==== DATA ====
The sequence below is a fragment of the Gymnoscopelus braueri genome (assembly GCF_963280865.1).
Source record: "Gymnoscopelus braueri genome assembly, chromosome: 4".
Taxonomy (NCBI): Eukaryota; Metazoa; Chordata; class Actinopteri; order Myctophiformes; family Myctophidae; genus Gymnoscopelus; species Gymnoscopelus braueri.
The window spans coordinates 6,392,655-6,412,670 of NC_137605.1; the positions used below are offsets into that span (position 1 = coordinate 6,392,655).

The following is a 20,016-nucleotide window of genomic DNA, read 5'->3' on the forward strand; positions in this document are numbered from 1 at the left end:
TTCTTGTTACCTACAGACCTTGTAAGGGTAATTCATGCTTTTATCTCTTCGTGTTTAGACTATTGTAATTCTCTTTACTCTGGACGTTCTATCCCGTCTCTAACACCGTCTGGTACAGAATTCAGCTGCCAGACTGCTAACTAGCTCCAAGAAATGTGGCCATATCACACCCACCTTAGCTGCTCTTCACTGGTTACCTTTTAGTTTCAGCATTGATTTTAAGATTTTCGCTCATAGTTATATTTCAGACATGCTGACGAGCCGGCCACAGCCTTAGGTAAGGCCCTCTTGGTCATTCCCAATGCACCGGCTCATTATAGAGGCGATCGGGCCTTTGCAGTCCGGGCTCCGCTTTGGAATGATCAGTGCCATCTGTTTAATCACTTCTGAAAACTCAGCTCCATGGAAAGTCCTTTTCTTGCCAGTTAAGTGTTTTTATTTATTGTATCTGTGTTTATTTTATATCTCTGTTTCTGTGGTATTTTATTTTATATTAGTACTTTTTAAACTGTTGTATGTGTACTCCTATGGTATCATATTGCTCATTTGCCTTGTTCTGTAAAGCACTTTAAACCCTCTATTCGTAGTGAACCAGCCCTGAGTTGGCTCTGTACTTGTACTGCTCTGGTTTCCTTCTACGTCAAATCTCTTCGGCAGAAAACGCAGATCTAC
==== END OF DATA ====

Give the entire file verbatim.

The sequence below is a fragment of the Gymnoscopelus braueri genome (assembly GCF_963280865.1).
Source record: "Gymnoscopelus braueri genome assembly, chromosome: 4".
Taxonomy (NCBI): Eukaryota; Metazoa; Chordata; class Actinopteri; order Myctophiformes; family Myctophidae; genus Gymnoscopelus; species Gymnoscopelus braueri.
The window spans coordinates 6,392,655-6,412,670 of NC_137605.1; the positions used below are offsets into that span (position 1 = coordinate 6,392,655).

The following is a 20,016-nucleotide window of genomic DNA, read 5'->3' on the forward strand; positions in this document are numbered from 1 at the left end:
TTCTTGTTACCTACAGACCTTGTAAGGGTAATTCATGCTTTTATCTCTTCGTGTTTAGACTATTGTAATTCTCTTTACTCTGGACGTTCTATCCCGTCTCTAACACCGTCTGGTACAGAATTCAGCTGCCAGACTGCTAACTAGCTCCAAGAAATGTGGCCATATCACACCCACCTTAGCTGCTCTTCACTGGTTACCTTTTAGTTTCAGCATTGATTTTAAGATTTTCGCTCATAGTTATATTTCAGACATGCTGACGAGCCGGCCACAGCCTTAGGTAAGGCCCTCTTGGTCATTCCCAATGCACCGGCTCATTATAGAGGCGATCGGGCCTTTGCAGTCCGGGCTCCGCTTTGGAATGATCAGTGCCATCTGTTTAATCACTTCTGAAAACTCAGCTCCATGGAAAGTCCTTTTCTTGCCAGTTAAGTGTTTTTATTTATTGTATCTGTGTTTATTTTATATCTCTGTTTCTGTGGTATTTTATTTTATATTAGTACTTTTTAAACTGTTGTATGTGTACTCCTATGGTATCATATTGCTCATTTGCCTTGTTCTGTAAAGCACTTTAAACCCTCTATTCGTAGTGAACCAGCCCTGAGTTGGCTCTGTACTTGTACTGCTCTGGTTTCCTTCTACGTCAAATCTCTTCGGCAGAAAACGCAGATCTAC